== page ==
One of Gabriel’s more memorable on-stage gets ups – a red dress paired with a creepy fox head – was borrowed in part from the wardrobe of his then-wife Jill. The rest of Genesis, prior to its debut at a former boxing arena in Dublin, expressed uncertainty over how the costume would go over. The audience’s shocked reaction, however, convinced them they were doing something right.
Beginning in the early 1980s, many of Phil Collins’ lyrics originated as gibberish words sung during jam sessions. He would then craft the sounds he was singing into actual lyrics. Perhaps the best known example is the 1983 anthem ‘Mama,’ about a young man obsessed with a disinterested prostitute. Collins was improvising over an instrumental when he stumbled upon the word “mama.”
The ‘Against All Odds’ soundtrack – best known for Collins’ emotive solo title ballad, which went to No. 1 in the U.S. – actually features three tracks from individual members of Genesis. The forgotten Gabriel treasure ‘Walk Through the Fire’ is joined by Rutherford’s quirky ‘Making a Big Mistake.’
During the outsized tour for 1974’s ‘Lamb Lies Down on Broadway,’ Gabriel often struggled to sing in his grotesque Slipperman costume. In fact, the entire trek had a Spinal Tap-esque atmosphere. Production miscues ranged from visual slides that didn’t synch with the music, to a dangerous explosion that nearly derailed one gig altogether.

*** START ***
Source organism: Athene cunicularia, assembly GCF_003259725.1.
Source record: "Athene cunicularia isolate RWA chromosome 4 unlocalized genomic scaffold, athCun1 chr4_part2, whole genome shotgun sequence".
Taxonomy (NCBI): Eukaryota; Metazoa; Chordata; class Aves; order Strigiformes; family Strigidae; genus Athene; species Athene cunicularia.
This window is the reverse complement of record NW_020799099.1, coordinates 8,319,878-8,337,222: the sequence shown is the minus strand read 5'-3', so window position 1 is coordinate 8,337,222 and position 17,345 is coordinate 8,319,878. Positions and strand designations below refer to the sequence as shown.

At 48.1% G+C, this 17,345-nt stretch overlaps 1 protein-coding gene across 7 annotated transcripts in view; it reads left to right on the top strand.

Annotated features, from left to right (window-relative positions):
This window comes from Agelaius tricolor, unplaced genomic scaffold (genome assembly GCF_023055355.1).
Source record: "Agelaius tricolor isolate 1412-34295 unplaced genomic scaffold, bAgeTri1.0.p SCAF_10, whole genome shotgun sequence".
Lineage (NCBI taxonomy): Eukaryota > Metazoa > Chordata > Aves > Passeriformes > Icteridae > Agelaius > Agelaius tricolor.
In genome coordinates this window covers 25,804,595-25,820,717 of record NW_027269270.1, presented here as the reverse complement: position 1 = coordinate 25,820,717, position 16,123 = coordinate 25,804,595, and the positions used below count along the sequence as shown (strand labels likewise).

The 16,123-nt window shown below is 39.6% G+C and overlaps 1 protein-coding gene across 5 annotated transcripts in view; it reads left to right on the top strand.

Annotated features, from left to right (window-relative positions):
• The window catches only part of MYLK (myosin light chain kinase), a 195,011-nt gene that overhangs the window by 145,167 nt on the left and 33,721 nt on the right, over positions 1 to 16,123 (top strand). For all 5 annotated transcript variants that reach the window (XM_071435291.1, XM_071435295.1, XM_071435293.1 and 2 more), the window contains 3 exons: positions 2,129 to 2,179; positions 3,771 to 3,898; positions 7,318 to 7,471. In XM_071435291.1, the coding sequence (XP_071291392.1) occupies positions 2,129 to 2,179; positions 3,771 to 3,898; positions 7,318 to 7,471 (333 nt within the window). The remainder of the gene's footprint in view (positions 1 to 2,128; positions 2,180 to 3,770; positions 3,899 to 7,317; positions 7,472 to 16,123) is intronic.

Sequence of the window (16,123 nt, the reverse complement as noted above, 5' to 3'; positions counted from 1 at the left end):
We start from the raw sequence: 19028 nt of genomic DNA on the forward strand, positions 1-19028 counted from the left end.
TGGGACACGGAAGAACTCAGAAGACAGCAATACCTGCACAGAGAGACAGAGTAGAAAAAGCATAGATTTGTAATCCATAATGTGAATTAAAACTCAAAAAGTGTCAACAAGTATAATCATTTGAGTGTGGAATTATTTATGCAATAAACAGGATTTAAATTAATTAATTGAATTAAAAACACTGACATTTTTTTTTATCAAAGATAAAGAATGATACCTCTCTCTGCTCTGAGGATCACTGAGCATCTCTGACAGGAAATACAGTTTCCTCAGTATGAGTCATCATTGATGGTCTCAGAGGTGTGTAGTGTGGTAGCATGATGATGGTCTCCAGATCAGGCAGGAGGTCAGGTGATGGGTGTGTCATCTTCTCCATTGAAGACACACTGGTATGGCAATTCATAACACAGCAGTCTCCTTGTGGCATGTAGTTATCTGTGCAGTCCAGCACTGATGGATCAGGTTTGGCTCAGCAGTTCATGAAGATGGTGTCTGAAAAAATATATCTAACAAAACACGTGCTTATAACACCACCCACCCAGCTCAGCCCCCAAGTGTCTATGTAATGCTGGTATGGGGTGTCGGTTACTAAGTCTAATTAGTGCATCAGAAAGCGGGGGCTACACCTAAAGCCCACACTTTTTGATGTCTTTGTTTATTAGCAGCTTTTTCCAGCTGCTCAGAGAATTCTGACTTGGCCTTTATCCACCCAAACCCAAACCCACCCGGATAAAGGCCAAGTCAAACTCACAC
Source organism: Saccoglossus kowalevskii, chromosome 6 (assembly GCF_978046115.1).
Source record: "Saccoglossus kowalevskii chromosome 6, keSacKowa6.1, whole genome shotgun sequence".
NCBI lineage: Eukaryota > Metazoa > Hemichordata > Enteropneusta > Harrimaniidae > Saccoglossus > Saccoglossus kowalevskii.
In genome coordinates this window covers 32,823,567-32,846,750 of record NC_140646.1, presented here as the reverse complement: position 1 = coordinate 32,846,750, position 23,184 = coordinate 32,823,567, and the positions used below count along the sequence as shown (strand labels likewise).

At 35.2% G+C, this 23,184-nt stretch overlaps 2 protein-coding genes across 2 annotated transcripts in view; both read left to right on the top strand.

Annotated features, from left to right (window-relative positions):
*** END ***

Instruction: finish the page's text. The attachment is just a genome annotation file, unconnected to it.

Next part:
A Tony Banks pep talk first convinced the self-conscious Collins to sing the word “mama,” but it wasn’t for the earlier-mentioned radio hit of the same name. Instead, this was five years before – during sessions for ‘Many Too Many’ off of 1978’s ‘And Then There Were Three.’ Banks remembers having to tell him, “You can sing ‘mama’! Stevie Wonder uses ‘mama’ in his lyrics all the time.”
As Genesis transitioned into a leaner, more pop-oriented sound, not every one was thrilled. The ‘Abacab’ tour was, in fact, greeted with smatterings of boos. “They didn’t like the scaled-down thing at all,” Collins says, taking particular offense at the reaction to ‘No Reply At All.’ “Who says we can’t have horns on it? It’s our f—-ing record!” he added. “So we did it, and people hated it.” Well, not everyone. ‘No Reply’ eventually went Top 30 in the U.S.
Stephen Lovekin, Getty Images
‘Invisible Touch’ is the only Genesis song to reach No. 1 in the U.S., though it only got to No. 15 in the UK. In fact, Genesis never scored a charttopper on its home charts. ‘Mama’ finished highest, at No. 4. 1991’s ‘No Son of Mine’ went to No. 6 in the UK.
The 1991 Grammy-nominated ‘I Can’t Dance’ single actually originated as a joke. Rutherford created the bluesy riff after watching a Levi commercial that used The Clash’s ‘Should I Stay Or Should I Go,’ and didn’t think it would work because of its simplicity. When Banks added the hammy keyboard sounds, it took on a different direction and the band went with it.
Genesis was named by its original manager Jonathan King, who wanted to mark the beginning of his production career.
Oh, and that creepy and hilarious laugh during ‘Mama’? It was inspired, Collins says, by an off-the-cuff moment in Grandmaster Flash and the Furious Five’s seminal hip-hop hit ‘The Message.’ Producer Hugh Padgham had the single, and Collins says “we all thought it was great – this laugh.” They went back to the studio, and it ended up on tape.